The A123 batteries, designed in part by two former Bullet team members who worked at the company, not only store more charge than anything else on the market, they also do it in a tighter package. Cooke explains that standard cylindrical cells, such as the ones they used on their last racer, take up too much space. The circular cross section leaves gaps when you pack them together. That added space translates into more overall volume and a larger car, which means a thicker aerodynamic profile and, in the end, less speed.
Cooke takes a black box reminiscent of a car battery down from a shelf next to his desk, along with a thin, flat, silver square package that could pass for an ice pack. These pouch-type batteries generate more current from a smaller volume. Each one of the black modules will hold 25 pouch cells, with one packed next to the other without gaps, and the savings relative to cylindrical batteries will be enormous, given that there will be 80 of these modules in all. “You're cutting off a third of the weight and volume,” Cooke says. “This is above and beyond the best that's out there.”
This challenge of packaging extends beyond the batteries. The vehicle design process is largely about cramming as much as possible into as narrow a space as possible. Across from Cooke's workstation, for example, Maley's monitor displays a virtual rendition of the suspension system. Record-breaking speedsters often forgo suspension to save weight. Because the driver will have only one mile to accelerate the vehicle, however, Maley and the team decided that they will need traction over every inch of that mile. A bump in the salt flats that causes the wheels to spin, even momentarily, could result in a loss of precious power. Maley explains later that the shocks for the suspension were originally going to be set below the motor and transmission. He is now in the process of revising that design. After considering the overall packaging, he saw that the shocks would have shifted the vehicle's center of gravity upward. “When you think about the transmission and motor weights, you're talking about a few hundred pounds,” he says. “You want to keep that weight as low as possible for stability.”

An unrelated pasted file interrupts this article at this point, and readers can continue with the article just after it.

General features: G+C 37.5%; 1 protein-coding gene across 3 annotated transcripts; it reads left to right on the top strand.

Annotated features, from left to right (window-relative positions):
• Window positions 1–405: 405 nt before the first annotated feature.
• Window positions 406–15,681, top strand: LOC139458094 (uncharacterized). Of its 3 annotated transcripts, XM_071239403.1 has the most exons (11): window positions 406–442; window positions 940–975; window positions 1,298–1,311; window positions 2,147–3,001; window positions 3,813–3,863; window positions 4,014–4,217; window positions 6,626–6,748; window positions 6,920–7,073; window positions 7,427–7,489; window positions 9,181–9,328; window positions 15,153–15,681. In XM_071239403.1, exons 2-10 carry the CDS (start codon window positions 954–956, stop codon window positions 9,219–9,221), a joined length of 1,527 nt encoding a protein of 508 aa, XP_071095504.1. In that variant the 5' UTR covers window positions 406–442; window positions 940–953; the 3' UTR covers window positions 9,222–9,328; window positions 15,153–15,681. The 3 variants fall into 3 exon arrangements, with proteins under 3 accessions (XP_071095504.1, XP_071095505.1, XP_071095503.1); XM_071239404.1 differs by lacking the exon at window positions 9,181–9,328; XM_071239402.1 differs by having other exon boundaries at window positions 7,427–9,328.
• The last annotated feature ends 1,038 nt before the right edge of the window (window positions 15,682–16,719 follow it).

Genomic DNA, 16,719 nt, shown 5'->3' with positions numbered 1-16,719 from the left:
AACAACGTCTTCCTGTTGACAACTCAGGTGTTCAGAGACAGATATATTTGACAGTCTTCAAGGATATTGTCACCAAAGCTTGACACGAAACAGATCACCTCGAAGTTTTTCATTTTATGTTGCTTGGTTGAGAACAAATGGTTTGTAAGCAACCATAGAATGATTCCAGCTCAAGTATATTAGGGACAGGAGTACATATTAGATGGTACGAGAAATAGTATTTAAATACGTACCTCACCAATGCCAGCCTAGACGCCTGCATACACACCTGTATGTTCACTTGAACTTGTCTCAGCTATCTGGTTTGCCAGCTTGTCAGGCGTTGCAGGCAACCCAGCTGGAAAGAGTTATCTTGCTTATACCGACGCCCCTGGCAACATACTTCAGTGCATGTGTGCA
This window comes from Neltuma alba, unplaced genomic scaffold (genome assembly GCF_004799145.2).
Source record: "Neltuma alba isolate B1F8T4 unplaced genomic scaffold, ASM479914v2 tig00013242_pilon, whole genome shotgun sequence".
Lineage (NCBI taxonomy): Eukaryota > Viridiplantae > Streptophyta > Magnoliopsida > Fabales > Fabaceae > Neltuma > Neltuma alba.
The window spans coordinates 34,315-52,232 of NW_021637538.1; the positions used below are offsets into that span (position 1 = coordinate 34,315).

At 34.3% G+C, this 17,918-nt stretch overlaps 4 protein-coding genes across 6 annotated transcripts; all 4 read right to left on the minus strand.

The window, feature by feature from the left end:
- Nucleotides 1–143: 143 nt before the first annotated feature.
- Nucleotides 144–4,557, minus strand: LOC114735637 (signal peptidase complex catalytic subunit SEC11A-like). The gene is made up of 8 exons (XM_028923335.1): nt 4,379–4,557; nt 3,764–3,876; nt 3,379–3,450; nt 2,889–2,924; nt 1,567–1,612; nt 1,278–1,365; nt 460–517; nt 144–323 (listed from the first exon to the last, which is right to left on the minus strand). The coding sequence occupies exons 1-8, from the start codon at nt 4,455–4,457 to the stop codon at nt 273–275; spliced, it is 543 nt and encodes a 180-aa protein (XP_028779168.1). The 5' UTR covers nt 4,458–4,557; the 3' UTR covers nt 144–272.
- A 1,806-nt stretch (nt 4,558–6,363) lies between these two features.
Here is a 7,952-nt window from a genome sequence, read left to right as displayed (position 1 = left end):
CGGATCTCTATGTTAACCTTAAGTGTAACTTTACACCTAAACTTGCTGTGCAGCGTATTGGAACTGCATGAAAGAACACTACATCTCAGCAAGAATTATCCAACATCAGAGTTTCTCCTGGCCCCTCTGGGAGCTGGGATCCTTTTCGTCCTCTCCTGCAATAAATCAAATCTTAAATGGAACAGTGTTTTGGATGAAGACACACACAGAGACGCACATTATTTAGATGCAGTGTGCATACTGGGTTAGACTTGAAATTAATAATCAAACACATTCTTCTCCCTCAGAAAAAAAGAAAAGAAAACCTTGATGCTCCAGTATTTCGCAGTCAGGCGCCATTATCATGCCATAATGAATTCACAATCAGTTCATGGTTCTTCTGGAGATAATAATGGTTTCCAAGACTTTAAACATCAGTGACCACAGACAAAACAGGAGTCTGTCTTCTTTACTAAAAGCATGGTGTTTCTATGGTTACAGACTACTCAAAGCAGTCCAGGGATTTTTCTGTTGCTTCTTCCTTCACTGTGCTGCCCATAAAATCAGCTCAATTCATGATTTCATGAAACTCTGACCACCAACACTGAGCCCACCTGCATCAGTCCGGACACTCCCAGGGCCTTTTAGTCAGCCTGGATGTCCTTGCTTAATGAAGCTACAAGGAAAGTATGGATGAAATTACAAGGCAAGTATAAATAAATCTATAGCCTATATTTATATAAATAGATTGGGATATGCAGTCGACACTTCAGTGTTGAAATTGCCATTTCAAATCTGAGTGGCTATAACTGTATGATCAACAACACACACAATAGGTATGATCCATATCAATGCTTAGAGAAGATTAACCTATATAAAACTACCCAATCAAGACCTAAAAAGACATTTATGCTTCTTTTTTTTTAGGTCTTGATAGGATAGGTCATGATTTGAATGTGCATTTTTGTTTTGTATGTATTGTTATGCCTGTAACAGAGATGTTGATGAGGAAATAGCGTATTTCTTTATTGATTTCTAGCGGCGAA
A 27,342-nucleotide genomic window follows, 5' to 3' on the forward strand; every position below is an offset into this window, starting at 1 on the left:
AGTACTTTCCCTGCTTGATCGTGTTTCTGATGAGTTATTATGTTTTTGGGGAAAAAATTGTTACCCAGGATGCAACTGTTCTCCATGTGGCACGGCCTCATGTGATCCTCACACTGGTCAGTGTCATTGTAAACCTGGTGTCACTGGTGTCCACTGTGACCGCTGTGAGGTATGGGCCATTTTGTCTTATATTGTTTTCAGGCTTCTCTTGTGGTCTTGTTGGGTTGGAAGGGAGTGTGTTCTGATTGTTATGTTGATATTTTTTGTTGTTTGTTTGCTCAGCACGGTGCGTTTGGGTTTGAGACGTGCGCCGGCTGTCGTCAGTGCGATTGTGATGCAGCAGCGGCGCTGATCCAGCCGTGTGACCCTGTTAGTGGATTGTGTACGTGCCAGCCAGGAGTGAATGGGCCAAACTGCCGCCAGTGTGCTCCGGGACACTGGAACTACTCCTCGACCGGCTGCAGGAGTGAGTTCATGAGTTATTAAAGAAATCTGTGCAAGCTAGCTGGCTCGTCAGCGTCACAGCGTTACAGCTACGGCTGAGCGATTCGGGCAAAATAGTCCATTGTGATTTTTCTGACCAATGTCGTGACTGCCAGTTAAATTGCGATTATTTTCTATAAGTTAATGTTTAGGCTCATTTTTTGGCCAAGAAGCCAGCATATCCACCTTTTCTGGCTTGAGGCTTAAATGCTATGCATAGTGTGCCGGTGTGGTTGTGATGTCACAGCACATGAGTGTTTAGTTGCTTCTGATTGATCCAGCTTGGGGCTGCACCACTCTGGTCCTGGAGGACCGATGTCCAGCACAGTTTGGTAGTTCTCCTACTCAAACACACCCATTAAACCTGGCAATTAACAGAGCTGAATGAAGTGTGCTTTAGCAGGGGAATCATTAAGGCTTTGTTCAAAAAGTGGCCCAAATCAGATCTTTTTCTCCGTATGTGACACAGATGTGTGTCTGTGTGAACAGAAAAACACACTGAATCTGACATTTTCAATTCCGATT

Next, Cooke heads out to the shop, a long, open warehouse that also houses various other student-run CAR projects. At the Bullet's station, Cooke grabs a tire with just one-sixteenth of an inch of rubber. He explains that as the vehicle passes 300 mph, the tires will spin so fast that centrifugal force will cause them to expand. The more rubber, the more mass and the greater the force trying to rip that mass apart. A thinner tire means less mass and less chance of the tire disintegrating at high speeds. The catch is that the vehicle will be cruising on a fairly rugged salt flat. “Will the tires make it?” Cooke asks aloud. “That's one of the things that keeps me up at night.”
Countdown to Launch